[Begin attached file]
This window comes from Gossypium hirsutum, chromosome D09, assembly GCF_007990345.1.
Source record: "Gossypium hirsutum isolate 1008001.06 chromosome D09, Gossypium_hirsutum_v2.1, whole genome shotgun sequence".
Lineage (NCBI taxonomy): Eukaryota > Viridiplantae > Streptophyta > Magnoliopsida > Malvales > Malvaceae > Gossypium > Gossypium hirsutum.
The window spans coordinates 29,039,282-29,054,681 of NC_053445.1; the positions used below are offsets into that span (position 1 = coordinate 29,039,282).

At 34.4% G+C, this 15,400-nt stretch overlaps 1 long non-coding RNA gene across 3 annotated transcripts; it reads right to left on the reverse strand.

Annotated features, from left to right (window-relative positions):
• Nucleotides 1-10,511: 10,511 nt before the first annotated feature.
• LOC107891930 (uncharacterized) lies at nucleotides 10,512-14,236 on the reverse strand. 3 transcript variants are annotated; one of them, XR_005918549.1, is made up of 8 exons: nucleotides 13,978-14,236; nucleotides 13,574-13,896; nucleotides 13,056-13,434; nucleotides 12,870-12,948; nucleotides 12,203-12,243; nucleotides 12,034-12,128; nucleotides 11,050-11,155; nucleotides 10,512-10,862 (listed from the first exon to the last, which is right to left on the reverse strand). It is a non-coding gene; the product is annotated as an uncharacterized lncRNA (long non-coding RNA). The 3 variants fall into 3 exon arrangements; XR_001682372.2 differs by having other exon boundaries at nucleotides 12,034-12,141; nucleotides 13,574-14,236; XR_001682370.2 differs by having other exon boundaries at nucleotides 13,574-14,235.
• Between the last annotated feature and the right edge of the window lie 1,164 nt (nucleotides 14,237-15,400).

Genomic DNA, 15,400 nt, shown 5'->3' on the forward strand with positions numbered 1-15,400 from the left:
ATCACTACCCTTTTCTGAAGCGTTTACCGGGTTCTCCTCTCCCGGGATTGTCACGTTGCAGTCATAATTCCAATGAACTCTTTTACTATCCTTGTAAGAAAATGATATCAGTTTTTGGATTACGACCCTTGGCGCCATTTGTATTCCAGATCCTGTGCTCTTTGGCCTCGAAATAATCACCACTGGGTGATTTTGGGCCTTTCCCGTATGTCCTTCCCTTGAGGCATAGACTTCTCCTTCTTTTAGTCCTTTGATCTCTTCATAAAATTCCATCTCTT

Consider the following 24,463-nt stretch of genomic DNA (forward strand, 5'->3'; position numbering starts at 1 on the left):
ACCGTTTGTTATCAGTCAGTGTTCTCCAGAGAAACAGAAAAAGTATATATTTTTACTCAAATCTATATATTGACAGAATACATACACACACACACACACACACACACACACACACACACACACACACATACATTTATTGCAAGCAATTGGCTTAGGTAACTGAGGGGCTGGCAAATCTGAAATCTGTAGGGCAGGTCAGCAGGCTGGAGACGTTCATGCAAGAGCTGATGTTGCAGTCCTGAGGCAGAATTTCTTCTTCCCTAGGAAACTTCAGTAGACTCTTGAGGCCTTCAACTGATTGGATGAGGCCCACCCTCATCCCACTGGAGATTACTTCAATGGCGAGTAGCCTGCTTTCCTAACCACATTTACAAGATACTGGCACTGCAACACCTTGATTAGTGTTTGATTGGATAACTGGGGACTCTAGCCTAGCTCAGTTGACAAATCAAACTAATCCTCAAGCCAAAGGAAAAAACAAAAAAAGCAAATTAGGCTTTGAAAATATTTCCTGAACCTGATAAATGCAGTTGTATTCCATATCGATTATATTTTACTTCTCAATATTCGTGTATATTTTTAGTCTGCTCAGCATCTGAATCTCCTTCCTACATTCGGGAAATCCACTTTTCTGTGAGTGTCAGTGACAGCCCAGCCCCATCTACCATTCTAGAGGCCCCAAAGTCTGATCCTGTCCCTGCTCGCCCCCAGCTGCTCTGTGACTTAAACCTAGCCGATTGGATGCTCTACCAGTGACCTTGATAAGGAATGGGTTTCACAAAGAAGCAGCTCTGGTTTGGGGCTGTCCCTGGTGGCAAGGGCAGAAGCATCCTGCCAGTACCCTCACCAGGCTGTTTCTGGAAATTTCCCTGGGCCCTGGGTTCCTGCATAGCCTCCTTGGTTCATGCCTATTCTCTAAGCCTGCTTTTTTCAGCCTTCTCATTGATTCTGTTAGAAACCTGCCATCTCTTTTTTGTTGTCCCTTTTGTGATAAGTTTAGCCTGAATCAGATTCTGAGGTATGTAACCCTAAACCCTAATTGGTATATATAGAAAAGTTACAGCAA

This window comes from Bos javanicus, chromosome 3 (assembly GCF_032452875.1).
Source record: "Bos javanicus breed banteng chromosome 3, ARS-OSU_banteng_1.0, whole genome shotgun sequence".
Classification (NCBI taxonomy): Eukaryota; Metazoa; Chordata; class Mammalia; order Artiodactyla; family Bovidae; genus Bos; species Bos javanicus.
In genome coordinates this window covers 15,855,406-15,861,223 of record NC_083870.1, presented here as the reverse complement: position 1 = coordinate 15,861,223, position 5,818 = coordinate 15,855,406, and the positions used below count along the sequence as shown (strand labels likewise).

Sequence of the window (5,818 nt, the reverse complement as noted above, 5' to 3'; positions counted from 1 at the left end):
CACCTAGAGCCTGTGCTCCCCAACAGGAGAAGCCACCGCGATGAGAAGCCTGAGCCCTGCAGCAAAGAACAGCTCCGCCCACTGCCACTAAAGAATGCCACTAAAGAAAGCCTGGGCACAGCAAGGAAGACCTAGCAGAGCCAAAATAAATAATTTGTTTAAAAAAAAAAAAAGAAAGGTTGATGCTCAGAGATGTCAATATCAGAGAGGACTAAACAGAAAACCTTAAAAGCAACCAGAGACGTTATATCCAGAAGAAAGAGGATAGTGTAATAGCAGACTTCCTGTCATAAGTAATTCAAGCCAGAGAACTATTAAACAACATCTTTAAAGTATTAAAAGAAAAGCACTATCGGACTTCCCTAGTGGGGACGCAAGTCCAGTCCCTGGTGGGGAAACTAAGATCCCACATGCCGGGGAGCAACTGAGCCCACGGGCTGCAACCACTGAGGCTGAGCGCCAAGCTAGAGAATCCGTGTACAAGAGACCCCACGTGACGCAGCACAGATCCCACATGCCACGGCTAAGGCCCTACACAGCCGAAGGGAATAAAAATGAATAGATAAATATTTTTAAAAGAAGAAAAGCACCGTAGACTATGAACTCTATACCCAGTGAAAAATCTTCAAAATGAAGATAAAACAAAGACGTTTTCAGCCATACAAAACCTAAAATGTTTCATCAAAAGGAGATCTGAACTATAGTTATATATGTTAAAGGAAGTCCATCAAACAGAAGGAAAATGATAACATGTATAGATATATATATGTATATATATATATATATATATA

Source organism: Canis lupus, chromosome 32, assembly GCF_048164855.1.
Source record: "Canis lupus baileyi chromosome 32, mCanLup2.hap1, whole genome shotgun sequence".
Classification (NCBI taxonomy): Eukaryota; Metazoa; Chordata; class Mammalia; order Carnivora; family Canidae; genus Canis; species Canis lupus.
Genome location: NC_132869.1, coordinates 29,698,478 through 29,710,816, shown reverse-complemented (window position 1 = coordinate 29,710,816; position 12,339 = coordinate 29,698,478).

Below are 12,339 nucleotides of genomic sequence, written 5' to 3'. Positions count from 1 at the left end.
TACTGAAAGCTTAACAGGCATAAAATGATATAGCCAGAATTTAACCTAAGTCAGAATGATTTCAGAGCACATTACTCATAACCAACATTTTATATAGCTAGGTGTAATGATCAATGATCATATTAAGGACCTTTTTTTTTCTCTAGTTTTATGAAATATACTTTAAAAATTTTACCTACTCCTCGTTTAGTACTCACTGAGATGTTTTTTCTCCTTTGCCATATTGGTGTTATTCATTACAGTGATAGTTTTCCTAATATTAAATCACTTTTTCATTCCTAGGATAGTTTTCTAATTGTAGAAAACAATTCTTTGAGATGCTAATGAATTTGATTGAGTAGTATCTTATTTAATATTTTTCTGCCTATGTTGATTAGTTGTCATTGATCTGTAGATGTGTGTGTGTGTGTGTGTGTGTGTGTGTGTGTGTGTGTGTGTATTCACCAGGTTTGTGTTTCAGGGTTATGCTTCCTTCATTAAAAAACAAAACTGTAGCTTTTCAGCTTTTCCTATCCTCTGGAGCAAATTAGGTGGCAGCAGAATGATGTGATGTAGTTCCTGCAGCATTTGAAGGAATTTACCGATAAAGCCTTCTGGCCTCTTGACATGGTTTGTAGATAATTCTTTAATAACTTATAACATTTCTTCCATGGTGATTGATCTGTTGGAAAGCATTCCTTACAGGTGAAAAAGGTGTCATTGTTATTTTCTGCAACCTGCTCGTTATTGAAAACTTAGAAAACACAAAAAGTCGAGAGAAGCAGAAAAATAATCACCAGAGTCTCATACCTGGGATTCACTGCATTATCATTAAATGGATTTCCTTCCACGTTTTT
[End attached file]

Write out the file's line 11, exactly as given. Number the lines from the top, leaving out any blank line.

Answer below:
ATCACTACCCTTTTCTGAAGCGTTTACCGGGTTCTCCTCTCCCGGGATTGTCACGTTGCAGTCATAATTCCAATGAACTCTTTTACTATCCTTGTAAGAAAATGATATCAGTTTTTGGATTACGACCCTTGGCGCCATTTGTATTCCAGATCCTGTGCTCTTTGGCCTCGAAATAATCACCACTGGGTGATTTTGGGCCTTTCCCGTATGTCCTTCCCTTGAGGCATAGACTTCTCCTTCTTTTAGTCCTTTGATCTCTTCATAAAATTCCATCTCTT